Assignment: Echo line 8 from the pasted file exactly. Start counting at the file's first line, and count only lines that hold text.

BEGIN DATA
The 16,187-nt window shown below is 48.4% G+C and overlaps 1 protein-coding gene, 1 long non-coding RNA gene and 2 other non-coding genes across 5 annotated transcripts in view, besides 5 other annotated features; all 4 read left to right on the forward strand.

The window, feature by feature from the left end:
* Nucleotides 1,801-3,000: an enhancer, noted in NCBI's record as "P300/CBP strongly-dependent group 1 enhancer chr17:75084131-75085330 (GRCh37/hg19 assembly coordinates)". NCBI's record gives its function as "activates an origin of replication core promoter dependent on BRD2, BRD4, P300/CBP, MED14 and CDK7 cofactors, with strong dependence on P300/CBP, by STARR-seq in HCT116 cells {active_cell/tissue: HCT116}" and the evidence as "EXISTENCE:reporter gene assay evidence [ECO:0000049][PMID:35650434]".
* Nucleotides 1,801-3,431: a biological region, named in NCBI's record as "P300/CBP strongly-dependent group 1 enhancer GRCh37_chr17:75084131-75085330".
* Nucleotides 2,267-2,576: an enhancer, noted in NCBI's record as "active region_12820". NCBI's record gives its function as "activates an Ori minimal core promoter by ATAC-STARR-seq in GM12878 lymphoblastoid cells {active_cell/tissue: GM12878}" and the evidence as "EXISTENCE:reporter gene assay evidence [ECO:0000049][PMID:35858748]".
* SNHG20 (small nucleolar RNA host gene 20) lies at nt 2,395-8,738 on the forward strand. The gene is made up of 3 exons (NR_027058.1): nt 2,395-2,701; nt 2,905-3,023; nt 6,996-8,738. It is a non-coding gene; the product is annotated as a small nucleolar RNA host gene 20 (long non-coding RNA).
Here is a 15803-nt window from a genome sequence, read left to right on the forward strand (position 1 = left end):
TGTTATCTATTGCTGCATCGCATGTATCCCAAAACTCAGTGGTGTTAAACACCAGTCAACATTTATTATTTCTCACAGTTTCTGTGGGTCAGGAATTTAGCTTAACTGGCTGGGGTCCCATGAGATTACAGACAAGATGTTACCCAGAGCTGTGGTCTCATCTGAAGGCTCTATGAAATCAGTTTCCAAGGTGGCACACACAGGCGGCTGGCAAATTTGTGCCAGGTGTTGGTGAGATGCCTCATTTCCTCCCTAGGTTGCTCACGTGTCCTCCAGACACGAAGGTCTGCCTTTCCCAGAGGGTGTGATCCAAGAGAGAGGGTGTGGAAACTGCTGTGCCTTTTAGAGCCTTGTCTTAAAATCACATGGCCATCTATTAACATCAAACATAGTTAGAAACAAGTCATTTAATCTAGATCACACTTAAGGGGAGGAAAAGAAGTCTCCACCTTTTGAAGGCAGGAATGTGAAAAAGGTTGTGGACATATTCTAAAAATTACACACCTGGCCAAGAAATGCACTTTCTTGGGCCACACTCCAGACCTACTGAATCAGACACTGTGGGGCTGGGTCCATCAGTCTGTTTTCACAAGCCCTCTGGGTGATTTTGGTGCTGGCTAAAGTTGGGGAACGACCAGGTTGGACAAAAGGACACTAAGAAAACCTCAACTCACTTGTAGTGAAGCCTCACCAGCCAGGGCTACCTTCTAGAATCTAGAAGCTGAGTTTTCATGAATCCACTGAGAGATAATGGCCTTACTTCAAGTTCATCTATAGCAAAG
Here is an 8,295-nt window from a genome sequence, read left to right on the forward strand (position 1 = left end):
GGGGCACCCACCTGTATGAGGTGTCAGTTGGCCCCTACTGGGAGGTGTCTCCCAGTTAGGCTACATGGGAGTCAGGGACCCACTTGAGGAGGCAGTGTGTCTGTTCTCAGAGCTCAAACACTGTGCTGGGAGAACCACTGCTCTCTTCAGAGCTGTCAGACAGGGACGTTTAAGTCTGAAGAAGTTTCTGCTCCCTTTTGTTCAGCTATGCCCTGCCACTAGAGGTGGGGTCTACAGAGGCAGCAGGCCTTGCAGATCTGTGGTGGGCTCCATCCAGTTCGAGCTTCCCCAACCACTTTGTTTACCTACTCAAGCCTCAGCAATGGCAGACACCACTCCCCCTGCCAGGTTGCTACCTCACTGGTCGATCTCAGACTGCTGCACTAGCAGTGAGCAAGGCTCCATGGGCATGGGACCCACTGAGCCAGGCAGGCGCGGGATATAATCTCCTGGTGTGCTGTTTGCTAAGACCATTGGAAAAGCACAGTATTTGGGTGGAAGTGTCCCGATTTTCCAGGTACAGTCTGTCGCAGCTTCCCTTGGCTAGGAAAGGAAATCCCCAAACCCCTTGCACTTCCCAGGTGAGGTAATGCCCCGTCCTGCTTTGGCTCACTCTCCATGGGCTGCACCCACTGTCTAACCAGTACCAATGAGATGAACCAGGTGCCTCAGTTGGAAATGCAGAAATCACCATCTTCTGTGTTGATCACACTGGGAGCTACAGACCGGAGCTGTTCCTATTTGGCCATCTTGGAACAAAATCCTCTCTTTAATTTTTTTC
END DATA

TGTTATCTATTGCTGCATCGCATGTATCCCAAAACTCAGTGGTGTTAAACACCAGTCAACATTTATTATTTCTCACAGTTTCTGTGGGTCAGGAATTTAGCTTAACTGGCTGGGGTCCCATGAGATTACAGACAAGATGTTACCCAGAGCTGTGGTCTCATCTGAAGGCTCTATGAAATCAGTTTCCAAGGTGGCACACACAGGCGGCTGGCAAATTTGTGCCAGGTGTTGGTGAGATGCCTCATTTCCTCCCTAGGTTGCTCACGTGTCCTCCAGACACGAAGGTCTGCCTTTCCCAGAGGGTGTGATCCAAGAGAGAGGGTGTGGAAACTGCTGTGCCTTTTAGAGCCTTGTCTTAAAATCACATGGCCATCTATTAACATCAAACATAGTTAGAAACAAGTCATTTAATCTAGATCACACTTAAGGGGAGGAAAAGAAGTCTCCACCTTTTGAAGGCAGGAATGTGAAAAAGGTTGTGGACATATTCTAAAAATTACACACCTGGCCAAGAAATGCACTTTCTTGGGCCACACTCCAGACCTACTGAATCAGACACTGTGGGGCTGGGTCCATCAGTCTGTTTTCACAAGCCCTCTGGGTGATTTTGGTGCTGGCTAAAGTTGGGGAACGACCAGGTTGGACAAAAGGACACTAAGAAAACCTCAACTCACTTGTAGTGAAGCCTCACCAGCCAGGGCTACCTTCTAGAATCTAGAAGCTGAGTTTTCATGAATCCACTGAGAGATAATGGCCTTACTTCAAGTTCATCTATAGCAAAG